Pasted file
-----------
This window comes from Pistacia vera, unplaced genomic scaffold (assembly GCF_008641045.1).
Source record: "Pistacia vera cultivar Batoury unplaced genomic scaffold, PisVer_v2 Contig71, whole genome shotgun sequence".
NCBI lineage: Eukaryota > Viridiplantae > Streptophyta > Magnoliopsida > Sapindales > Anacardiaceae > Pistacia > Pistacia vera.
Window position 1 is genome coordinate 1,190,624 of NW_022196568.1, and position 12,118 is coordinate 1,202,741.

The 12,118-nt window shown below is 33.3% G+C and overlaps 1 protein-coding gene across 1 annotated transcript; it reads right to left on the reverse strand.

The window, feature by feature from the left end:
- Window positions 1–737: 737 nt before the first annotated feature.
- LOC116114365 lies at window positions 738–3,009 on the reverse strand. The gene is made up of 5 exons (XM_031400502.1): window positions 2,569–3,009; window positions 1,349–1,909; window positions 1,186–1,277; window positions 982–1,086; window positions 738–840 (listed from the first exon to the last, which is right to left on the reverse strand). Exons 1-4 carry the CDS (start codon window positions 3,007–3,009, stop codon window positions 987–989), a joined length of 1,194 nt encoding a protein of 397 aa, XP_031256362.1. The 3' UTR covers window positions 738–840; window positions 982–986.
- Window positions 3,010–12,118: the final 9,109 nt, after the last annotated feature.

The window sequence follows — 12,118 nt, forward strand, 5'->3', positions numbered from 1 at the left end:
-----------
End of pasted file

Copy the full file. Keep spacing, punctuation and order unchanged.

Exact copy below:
This window comes from Pistacia vera, unplaced genomic scaffold (assembly GCF_008641045.1).
Source record: "Pistacia vera cultivar Batoury unplaced genomic scaffold, PisVer_v2 Contig71, whole genome shotgun sequence".
NCBI lineage: Eukaryota > Viridiplantae > Streptophyta > Magnoliopsida > Sapindales > Anacardiaceae > Pistacia > Pistacia vera.
Window position 1 is genome coordinate 1,190,624 of NW_022196568.1, and position 12,118 is coordinate 1,202,741.

The 12,118-nt window shown below is 33.3% G+C and overlaps 1 protein-coding gene across 1 annotated transcript; it reads right to left on the reverse strand.

The window, feature by feature from the left end:
- Window positions 1–737: 737 nt before the first annotated feature.
- LOC116114365 lies at window positions 738–3,009 on the reverse strand. The gene is made up of 5 exons (XM_031400502.1): window positions 2,569–3,009; window positions 1,349–1,909; window positions 1,186–1,277; window positions 982–1,086; window positions 738–840 (listed from the first exon to the last, which is right to left on the reverse strand). Exons 1-4 carry the CDS (start codon window positions 3,007–3,009, stop codon window positions 987–989), a joined length of 1,194 nt encoding a protein of 397 aa, XP_031256362.1. The 3' UTR covers window positions 738–840; window positions 982–986.
- Window positions 3,010–12,118: the final 9,109 nt, after the last annotated feature.

The window sequence follows — 12,118 nt, forward strand, 5'->3', positions numbered from 1 at the left end: